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The USFL is full of stories of players whose resilience has allowed them to keep their football dreams alive. That is the case for both starting quarterbacks who will play in Saturday night's USFL Championship Game in the Birmingham Stallions' Alex McGough and the Pittsburgh Maulers' Troy Williams. 

A former seventh-round pick of the Seattle Seahawks, McGough has spent time with three NFL teams but never played in a regular-season game. Williams, who went undrafted despite successful college stints at Utah and Santa Monica College, tried out for the Seahawks and Chargers before spending several years as a backup in the Canadian Football League. 

Neither quarterback gave up on their dream, however, and both players made the most of their opportunities to start for their respective USFL teams this past season. McGough, who replaced J'Mar Smith when Smith suffered a season-ending injury in Week 1, is widely expected to be named league MVP after leading the Stallions back to the championship game. Williams has led the Maulers on a three-game winning streak that included last weekend's thrilling win over the Michigan Panthers in the North Division Championship. 

"It's meant a lot to me," Williams told CBS Sports ahead of Saturday night's USFL title game when asked about this season. "Just being in the locker room with the guys. Making the active roster. Throughout the journey, you learn to appreciate the small things that come with being on a football team. It's just a blessing to be here. The fact that I am able to take advantage of the opportunity that was given to me makes it even better. I've been preparing for this opportunity for a long time. … I'm excited to finish the season off the right way."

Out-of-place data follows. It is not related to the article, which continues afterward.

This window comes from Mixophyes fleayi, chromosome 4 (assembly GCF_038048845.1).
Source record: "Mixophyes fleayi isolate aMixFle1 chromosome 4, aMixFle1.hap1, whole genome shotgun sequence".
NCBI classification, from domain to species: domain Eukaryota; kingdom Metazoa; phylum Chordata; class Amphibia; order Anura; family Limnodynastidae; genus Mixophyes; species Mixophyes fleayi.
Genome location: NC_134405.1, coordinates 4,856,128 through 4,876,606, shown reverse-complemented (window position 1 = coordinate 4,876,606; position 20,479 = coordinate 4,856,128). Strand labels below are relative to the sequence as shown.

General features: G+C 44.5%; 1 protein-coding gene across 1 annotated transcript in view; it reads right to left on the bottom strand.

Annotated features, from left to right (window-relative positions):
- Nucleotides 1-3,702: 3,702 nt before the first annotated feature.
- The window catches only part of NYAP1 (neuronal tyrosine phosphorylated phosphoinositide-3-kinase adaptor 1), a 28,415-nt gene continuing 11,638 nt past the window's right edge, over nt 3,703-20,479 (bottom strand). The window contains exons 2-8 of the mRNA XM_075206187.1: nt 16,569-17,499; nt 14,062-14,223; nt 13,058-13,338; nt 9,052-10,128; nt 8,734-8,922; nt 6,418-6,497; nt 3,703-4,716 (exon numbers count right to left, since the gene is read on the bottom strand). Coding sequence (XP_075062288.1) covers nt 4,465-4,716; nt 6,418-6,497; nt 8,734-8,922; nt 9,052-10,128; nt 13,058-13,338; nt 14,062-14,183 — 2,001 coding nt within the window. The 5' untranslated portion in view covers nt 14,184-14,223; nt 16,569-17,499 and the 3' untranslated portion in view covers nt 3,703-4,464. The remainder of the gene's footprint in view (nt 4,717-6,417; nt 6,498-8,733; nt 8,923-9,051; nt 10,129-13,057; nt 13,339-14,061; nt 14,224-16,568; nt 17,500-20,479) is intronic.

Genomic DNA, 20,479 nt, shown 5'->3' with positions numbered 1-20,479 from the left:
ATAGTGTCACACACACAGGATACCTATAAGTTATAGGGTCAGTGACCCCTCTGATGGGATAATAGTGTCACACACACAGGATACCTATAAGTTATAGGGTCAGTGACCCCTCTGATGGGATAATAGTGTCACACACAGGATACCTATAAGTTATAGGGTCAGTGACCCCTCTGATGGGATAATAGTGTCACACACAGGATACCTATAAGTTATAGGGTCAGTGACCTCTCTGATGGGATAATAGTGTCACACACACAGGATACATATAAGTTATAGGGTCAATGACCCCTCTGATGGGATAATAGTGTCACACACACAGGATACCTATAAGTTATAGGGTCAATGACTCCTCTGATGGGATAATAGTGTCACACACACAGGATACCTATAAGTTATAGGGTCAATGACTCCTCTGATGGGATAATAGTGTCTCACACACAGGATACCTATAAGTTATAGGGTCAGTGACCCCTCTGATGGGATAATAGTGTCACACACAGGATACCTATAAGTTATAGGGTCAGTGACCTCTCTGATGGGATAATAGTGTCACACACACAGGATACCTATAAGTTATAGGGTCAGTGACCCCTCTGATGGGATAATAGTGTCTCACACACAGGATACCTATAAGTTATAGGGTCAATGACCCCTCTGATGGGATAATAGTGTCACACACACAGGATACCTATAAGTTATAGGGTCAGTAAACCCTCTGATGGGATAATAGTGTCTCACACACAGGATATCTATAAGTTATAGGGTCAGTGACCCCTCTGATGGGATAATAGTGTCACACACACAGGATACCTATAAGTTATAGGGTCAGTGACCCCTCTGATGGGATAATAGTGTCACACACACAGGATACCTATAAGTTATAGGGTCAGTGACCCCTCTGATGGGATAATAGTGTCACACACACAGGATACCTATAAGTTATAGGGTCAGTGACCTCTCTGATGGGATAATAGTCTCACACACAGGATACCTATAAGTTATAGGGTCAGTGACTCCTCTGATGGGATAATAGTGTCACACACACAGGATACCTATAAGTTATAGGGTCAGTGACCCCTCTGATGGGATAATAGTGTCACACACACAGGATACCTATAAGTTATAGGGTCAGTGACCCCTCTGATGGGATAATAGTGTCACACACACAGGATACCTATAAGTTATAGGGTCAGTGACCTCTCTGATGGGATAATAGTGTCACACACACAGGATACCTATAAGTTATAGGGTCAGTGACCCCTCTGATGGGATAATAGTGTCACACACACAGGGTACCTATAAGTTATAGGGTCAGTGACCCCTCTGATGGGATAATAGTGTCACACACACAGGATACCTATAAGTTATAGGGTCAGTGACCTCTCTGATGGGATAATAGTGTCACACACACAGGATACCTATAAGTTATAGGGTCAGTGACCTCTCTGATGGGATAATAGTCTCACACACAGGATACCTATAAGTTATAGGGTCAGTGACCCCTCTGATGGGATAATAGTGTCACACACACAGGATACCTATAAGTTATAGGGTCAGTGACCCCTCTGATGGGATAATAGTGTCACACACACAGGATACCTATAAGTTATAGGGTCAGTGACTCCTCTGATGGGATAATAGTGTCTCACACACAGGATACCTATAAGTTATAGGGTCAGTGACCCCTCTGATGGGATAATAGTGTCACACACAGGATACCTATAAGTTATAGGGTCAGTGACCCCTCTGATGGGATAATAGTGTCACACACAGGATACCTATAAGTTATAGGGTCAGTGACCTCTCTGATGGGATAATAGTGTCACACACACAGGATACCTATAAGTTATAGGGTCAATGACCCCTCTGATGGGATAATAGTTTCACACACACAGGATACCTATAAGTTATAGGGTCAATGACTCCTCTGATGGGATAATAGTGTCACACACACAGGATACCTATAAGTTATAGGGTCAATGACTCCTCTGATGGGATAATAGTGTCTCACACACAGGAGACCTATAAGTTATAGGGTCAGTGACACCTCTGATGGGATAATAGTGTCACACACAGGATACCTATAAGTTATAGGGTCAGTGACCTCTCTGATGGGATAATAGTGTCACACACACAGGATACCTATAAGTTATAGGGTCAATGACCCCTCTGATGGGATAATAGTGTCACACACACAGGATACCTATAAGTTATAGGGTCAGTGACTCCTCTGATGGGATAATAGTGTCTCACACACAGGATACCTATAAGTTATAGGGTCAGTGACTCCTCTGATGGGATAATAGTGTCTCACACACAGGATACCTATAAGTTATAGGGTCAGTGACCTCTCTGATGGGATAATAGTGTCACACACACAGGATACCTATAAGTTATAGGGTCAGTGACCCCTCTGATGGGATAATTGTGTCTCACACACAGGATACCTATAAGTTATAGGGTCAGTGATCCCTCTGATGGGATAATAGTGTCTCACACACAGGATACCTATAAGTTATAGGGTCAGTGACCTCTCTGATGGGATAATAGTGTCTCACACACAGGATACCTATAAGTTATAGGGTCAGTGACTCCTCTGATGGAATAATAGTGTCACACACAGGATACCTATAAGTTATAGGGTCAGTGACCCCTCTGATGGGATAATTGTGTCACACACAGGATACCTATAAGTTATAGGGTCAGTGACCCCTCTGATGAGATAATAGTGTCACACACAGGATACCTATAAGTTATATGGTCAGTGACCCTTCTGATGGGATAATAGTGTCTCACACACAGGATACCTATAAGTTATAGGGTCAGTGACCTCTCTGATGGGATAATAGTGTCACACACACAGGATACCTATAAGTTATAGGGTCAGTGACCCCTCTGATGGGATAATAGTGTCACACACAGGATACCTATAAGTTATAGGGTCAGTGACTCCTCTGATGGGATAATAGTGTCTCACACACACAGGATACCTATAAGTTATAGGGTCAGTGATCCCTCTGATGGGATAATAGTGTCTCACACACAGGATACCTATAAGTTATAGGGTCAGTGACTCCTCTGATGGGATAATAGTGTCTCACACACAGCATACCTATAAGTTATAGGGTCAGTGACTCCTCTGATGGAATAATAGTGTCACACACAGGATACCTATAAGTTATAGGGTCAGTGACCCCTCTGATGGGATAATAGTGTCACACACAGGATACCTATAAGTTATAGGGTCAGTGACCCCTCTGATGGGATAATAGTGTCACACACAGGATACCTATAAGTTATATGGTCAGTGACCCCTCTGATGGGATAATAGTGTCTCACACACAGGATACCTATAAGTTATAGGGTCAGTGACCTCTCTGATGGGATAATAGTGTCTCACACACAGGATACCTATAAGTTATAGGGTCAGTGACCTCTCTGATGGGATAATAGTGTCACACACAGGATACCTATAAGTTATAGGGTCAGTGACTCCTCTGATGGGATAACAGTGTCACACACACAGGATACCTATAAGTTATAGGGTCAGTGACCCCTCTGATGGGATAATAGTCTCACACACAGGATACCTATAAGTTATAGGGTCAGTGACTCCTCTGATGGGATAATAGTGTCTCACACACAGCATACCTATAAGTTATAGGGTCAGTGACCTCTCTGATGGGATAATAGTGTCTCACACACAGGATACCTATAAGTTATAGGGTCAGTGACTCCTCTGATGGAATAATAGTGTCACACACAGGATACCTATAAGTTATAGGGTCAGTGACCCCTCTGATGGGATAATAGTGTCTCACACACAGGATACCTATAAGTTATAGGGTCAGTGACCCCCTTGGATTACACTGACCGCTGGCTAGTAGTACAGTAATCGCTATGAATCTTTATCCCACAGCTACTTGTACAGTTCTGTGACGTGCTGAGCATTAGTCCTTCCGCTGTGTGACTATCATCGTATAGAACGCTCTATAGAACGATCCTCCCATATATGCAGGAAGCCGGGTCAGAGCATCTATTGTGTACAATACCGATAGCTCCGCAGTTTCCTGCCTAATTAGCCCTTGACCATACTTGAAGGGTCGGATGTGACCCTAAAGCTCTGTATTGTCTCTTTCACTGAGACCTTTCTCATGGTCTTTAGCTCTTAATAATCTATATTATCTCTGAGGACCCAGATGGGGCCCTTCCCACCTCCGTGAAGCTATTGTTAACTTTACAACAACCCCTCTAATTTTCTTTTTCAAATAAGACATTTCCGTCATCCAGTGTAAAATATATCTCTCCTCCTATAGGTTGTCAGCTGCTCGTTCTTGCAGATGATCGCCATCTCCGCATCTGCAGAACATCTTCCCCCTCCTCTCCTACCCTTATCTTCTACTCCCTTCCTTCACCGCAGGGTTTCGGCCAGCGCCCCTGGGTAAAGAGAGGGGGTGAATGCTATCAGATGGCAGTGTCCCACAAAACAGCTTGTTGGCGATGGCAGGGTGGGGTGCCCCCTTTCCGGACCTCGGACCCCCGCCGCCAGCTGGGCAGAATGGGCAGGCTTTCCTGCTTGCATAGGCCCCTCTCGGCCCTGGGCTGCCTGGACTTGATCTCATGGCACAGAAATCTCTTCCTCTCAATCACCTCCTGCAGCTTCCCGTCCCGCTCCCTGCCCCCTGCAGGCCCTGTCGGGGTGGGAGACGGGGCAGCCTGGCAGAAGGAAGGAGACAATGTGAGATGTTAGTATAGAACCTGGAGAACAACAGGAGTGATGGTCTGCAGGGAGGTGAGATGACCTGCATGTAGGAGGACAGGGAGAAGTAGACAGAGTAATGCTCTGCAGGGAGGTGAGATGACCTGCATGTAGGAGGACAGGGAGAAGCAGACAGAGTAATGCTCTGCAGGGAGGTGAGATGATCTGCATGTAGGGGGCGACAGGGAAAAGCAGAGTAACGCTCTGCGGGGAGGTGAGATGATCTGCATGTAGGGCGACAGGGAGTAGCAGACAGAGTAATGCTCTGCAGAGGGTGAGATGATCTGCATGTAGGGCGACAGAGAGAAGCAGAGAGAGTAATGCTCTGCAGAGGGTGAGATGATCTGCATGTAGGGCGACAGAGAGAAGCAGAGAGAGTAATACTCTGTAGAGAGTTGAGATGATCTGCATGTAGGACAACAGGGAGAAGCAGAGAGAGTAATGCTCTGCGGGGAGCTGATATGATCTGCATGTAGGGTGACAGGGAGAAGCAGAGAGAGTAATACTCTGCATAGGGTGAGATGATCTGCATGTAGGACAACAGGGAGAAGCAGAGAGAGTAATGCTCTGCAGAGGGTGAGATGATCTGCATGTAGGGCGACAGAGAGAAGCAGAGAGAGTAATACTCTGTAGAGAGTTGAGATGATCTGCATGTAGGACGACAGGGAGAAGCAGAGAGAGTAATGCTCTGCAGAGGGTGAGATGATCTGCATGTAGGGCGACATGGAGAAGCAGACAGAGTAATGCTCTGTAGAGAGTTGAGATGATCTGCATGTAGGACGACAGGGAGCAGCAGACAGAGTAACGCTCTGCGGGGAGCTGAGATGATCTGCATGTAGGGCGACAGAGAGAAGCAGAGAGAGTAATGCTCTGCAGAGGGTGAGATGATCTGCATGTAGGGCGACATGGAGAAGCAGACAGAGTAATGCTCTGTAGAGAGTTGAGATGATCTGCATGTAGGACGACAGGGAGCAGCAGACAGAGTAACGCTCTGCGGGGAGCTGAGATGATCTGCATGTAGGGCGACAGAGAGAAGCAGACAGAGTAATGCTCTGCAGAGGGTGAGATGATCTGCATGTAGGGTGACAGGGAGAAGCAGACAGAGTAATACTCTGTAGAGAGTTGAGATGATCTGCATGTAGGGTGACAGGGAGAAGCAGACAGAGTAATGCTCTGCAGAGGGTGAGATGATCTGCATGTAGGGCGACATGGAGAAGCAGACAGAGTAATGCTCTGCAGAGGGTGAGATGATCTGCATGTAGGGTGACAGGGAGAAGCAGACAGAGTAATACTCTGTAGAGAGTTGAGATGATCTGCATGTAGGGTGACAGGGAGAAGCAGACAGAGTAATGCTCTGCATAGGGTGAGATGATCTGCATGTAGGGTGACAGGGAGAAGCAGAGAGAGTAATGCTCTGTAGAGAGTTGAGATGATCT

Williams embodies the Maulers' rise from a one-win outfit in 2022 to North Division champions in 2023. Pittsburgh was 2-6 through eight weeks and needed to win its final two games to have any shot at making the playoffs. The Maulers, on the strength of Williams' steady play and a dominant defense, got things going by edging Michigan in Week 9 before routing the New Jersey Generals in Week 10 to clinch a postseason berth. 

In the North Division Championship, the Maulers had an early lead but found themselves trailing Michigan with 2:04 remaining. Channeling his inner Tom Brady, Williams responded by hitting receiver Ishmael Hyman for the go-ahead score on fourth-and-6 with 44 seconds left. And after the Panthers forced overtime, Williams accounted for both of Pittsburgh's overtime shootout scores while leading the Maulers to a 31-27 win. 

"We've always had faith in ourselves," said Williams, who has thrown just three interceptions this season. "We've been in every single game this year with the exception being down in Memphis. Just beating Michigan (in Week 9) to help keep our hopes alive gave us even more confidence that we could really run the table and get to the point that we're at now."

Williams' performance last Saturday night was appreciated by McGough, who watched the game ahead of the Stallions' South Division Championship showdown with the New Orleans Breakers. 

"He played a heck of a football game," McGough told CBS Sports this week when asked about Williams, who amassed 280 total yards in Pittsburgh's 24-20 loss to Birmingham back in Week 4. "Came up clutch when he needed to. That's what the position is about, shining when the lights are brightest. ... I think he's a great player. He's got a lot of speed. He doesn't put the ball in danger, and that's the biggest thing for a quarterback, to protect the ball."

Like Williams with the Maulers, McGough is a reflection on what type of year it's been for the Stallions. Birmingham overcame a slew of injuries to make it back to the championship game. They've received herculean efforts from former backups that include McGough, who led the USFL in touchdown passes during the regular season while leading Birmingham to an 8-2 record.